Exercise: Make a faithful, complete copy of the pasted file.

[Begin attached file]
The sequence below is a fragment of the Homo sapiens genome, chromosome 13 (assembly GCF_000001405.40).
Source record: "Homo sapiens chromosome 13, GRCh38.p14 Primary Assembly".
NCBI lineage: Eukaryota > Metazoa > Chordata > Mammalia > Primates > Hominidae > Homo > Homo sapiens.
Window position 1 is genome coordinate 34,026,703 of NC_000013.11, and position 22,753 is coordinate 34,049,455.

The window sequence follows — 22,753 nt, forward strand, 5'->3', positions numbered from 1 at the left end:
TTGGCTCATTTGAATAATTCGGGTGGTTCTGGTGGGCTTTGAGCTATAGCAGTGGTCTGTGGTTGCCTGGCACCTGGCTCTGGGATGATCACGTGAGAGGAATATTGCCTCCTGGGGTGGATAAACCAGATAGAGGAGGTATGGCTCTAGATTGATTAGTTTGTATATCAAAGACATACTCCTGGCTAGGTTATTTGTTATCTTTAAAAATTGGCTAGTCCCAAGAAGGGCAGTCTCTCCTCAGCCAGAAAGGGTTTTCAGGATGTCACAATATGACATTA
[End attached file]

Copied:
The sequence below is a fragment of the Homo sapiens genome, chromosome 13 (assembly GCF_000001405.40).
Source record: "Homo sapiens chromosome 13, GRCh38.p14 Primary Assembly".
NCBI lineage: Eukaryota > Metazoa > Chordata > Mammalia > Primates > Hominidae > Homo > Homo sapiens.
Window position 1 is genome coordinate 34,026,703 of NC_000013.11, and position 22,753 is coordinate 34,049,455.

The window sequence follows — 22,753 nt, forward strand, 5'->3', positions numbered from 1 at the left end:
TTGGCTCATTTGAATAATTCGGGTGGTTCTGGTGGGCTTTGAGCTATAGCAGTGGTCTGTGGTTGCCTGGCACCTGGCTCTGGGATGATCACGTGAGAGGAATATTGCCTCCTGGGGTGGATAAACCAGATAGAGGAGGTATGGCTCTAGATTGATTAGTTTGTATATCAAAGACATACTCCTGGCTAGGTTATTTGTTATCTTTAAAAATTGGCTAGTCCCAAGAAGGGCAGTCTCTCCTCAGCCAGAAAGGGTTTTCAGGATGTCACAATATGACATTA